'Here is no number,' said Arthur looking over it.
'No number, my dear Clennam?' returned his friend. 'No anything! The very name of the street may have been floating in the air; for, as I tell you, none of my people can say where they got it from. However, it's worth an inquiry; and as I would rather make it in company than alone, and as you too were a fellow-traveller of that immovable woman's, I thought perhaps--' Clennam finished the sentence for him by taking up his hat again, and saying he was ready.
It was now summer-time; a grey, hot, dusty evening. They rode to the top of Oxford Street, and there alighting, dived in among the great streets of melancholy stateliness, and the little streets that try to be as stately and succeed in being more melancholy, of which there is a labyrinth near Park Lane. Wildernesses of corner houses, with barbarous old porticoes and appurtenances; horrors that came into existence under some wrong-headed person in some wrong-headed time, still demanding the blind admiration of all ensuing generations and determined to do so until they tumbled down; frowned upon the twilight. Parasite little tenements, with the cramp in their whole frame, from the dwarf hall-door on the giant model of His Grace's in the Square to the squeezed window of the boudoir commanding the dunghills in the Mews, made the evening doleful. Rickety dwellings of undoubted fashion, but of a capacity to hold nothing comfortably except a dismal smell, looked like the last result of the great mansions' breeding in-and-in; and, where their little supplementary bows and balconies were supported on thin iron columns, seemed to be scrofulously resting upon crutches.
Here and there a Hatchment, with the whole science of Heraldry in it, loomed down upon the street, like an Archbishop discoursing on Vanity. The shops, few in number, made no show; for popular opinion was as nothing to them. The pastrycook knew who was on his books, and in that knowledge could be calm, with a few glass cylinders of dowager peppermint-drops in his window, and half-a- dozen ancient specimens of currant-jelly. A few oranges formed the greengrocer's whole concession to the vulgar mind. A single basket made of moss, once containing plovers' eggs, held all that the poulterer had to say to the rabble. Everybody in those streets seemed (which is always the case at that hour and season) to be gone out to dinner, and nobody seemed to be giving the dinners they had gone to. On the doorsteps there were lounging footmen with bright parti-coloured plumage and white polls, like an extinct race of monstrous birds; and butlers, solitary men of recluse demeanour, each of whom appeared distrustful of all other butlers. The roll of carriages in the Park was done for the day; the street lamps were lighting; and wicked little grooms in the tightest fitting garments, with twists in their legs answering to the twists in their minds, hung about in pairs, chewing straws and exchanging fraudulent secrets. The spotted dogs who went out with the carriages, and who were so associated with splendid equipages that it looked like a condescension in those animals to come out without them, accompanied helpers to and fro on messages. Here and there was a retiring public-house which did not require to be supported on the shoulders of the people, and where gentlemen out of livery were not much wanted.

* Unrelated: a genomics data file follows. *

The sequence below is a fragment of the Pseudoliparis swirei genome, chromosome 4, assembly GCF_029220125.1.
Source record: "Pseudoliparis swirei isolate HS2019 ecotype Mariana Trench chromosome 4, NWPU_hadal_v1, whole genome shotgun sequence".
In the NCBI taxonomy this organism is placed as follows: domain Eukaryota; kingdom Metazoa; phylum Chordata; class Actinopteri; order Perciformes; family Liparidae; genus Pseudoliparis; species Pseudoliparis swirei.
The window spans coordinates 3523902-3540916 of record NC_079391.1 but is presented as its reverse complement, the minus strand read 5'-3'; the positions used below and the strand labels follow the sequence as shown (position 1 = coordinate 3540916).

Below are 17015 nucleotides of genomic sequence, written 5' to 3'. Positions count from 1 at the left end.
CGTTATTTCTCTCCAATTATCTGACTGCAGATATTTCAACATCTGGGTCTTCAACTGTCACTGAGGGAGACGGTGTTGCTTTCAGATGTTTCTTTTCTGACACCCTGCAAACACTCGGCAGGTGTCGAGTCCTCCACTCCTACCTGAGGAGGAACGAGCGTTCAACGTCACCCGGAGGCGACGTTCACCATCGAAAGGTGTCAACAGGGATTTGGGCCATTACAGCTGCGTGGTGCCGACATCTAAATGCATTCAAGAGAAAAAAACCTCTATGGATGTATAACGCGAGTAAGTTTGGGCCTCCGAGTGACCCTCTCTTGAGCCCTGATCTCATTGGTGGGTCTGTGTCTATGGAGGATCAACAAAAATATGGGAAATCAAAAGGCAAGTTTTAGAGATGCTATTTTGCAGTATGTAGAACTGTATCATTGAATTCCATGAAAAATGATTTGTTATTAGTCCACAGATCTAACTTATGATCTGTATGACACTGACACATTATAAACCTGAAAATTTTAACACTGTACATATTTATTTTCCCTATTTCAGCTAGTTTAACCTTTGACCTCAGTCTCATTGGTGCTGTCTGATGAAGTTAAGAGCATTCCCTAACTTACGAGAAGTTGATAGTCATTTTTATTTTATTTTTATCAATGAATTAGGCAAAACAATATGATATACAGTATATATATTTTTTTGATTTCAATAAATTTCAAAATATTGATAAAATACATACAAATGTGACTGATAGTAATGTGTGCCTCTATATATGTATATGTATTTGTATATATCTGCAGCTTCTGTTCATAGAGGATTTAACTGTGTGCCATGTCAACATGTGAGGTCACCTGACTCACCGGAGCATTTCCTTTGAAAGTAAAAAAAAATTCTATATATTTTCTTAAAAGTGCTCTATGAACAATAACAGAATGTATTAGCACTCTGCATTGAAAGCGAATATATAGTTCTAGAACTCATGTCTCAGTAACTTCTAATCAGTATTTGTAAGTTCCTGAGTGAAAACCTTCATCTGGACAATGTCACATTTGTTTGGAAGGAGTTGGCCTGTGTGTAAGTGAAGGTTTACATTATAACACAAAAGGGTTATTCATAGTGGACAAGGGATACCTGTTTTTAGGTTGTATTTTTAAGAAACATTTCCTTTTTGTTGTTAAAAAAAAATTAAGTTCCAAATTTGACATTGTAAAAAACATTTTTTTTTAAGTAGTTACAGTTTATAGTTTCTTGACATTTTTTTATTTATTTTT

This last discovery was made by the two friends in pursuing their inquiries. Nothing was there, or anywhere, known of such a person as Miss Wade, in connection with the street they sought. It was one of the parasite streets; long, regular, narrow, dull and gloomy; like a brick and mortar funeral. They inquired at several little area gates, where a dejected youth stood spiking his chin on the summit of a precipitous little shoot of wooden steps, but could gain no information. They walked up the street on one side of the way, and down it on the other, what time two vociferous news- sellers, announcing an extraordinary event that had never happened and never would happen, pitched their hoarse voices into the secret chambers; but nothing came of it.